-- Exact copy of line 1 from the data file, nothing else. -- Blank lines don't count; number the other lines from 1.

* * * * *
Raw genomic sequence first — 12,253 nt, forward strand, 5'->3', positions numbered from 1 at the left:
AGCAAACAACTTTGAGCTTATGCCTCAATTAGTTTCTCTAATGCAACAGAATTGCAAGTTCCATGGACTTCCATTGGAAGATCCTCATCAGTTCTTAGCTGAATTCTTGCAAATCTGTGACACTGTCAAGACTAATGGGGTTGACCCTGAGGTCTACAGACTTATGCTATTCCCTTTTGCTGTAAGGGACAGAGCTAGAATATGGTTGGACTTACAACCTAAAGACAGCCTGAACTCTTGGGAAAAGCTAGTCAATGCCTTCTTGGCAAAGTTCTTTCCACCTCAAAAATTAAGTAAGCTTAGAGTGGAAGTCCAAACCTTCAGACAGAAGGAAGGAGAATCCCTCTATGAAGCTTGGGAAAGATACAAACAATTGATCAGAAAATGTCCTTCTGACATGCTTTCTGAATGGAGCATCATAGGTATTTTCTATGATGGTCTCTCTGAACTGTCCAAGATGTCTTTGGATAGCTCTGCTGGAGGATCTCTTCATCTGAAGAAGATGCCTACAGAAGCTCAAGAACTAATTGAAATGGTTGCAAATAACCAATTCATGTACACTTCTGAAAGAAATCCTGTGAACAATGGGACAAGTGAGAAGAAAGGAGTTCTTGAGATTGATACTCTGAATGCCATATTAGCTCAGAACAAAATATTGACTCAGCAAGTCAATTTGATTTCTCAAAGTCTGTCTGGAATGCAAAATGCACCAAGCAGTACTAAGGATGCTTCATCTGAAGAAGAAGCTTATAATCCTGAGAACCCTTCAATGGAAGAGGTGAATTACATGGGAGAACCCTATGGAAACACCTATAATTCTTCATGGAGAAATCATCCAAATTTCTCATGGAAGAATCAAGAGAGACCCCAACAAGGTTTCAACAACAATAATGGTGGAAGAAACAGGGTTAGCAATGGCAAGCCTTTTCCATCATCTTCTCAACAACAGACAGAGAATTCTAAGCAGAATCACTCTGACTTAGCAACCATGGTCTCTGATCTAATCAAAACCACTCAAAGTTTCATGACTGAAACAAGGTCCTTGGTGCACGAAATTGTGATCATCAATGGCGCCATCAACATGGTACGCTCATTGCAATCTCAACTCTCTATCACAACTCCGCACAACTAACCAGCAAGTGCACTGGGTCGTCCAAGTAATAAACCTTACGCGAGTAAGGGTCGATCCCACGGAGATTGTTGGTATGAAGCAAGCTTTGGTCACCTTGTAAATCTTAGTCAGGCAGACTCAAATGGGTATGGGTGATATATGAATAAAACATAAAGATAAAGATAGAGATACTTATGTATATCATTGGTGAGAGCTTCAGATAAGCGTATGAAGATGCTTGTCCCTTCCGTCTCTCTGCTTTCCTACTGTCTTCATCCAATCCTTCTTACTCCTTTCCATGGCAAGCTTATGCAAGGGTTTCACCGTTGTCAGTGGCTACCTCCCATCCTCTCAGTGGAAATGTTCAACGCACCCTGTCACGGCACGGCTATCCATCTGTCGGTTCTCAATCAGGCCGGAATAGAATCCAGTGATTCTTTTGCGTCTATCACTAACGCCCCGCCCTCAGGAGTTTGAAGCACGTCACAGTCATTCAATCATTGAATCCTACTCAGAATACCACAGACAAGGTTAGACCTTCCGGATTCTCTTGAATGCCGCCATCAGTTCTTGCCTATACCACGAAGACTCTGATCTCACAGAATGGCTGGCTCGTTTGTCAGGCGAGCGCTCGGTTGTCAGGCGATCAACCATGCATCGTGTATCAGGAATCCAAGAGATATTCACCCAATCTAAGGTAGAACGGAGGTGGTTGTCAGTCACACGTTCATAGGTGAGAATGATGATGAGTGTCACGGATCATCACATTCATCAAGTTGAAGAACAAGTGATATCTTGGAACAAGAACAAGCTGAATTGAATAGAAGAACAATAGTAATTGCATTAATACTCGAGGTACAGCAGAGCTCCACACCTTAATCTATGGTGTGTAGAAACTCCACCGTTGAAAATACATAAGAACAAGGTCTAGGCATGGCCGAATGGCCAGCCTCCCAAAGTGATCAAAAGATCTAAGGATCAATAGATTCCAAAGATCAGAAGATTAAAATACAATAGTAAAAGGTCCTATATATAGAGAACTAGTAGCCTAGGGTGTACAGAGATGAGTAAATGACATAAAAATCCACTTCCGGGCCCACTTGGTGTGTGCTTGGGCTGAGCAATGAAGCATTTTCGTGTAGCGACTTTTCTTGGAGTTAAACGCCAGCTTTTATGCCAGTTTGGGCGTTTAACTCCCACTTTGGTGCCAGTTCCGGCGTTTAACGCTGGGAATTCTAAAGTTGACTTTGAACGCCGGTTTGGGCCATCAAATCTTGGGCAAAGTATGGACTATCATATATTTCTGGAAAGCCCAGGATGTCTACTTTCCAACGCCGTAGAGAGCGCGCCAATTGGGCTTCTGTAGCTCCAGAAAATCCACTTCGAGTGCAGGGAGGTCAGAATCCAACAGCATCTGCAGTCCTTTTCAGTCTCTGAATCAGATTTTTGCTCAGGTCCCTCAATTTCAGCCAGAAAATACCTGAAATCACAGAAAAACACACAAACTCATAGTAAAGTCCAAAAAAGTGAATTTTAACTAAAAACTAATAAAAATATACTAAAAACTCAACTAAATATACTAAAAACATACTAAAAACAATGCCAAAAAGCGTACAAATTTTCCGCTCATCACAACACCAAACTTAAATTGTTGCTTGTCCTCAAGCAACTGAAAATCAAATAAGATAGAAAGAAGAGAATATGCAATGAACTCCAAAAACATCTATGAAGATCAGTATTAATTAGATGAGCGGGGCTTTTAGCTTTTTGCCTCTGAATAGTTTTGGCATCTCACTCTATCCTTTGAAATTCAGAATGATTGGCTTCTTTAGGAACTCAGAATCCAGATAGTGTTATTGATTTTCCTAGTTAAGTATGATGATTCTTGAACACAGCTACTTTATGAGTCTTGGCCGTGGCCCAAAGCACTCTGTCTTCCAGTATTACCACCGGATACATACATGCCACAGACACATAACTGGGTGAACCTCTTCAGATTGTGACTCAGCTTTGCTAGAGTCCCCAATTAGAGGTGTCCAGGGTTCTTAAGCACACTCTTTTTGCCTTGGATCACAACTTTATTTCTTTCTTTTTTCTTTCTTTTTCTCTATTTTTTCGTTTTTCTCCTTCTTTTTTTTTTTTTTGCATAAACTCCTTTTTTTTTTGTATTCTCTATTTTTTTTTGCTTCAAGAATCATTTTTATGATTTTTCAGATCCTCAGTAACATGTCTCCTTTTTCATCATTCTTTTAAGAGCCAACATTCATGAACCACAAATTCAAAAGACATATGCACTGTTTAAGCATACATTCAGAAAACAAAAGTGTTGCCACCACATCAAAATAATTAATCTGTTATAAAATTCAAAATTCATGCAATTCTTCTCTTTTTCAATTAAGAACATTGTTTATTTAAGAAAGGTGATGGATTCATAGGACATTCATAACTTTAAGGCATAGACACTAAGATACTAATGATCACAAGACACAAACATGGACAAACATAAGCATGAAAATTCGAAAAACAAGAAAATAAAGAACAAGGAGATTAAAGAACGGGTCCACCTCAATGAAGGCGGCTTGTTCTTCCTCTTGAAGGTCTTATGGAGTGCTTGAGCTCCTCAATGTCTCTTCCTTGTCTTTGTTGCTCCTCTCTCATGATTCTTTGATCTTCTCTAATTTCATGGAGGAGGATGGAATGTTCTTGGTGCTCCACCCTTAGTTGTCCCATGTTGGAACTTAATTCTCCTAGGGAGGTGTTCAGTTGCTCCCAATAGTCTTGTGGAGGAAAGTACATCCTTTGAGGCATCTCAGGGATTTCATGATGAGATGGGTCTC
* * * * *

Raw genomic sequence first — 12,253 nt, forward strand, 5'->3', positions numbered from 1 at the left: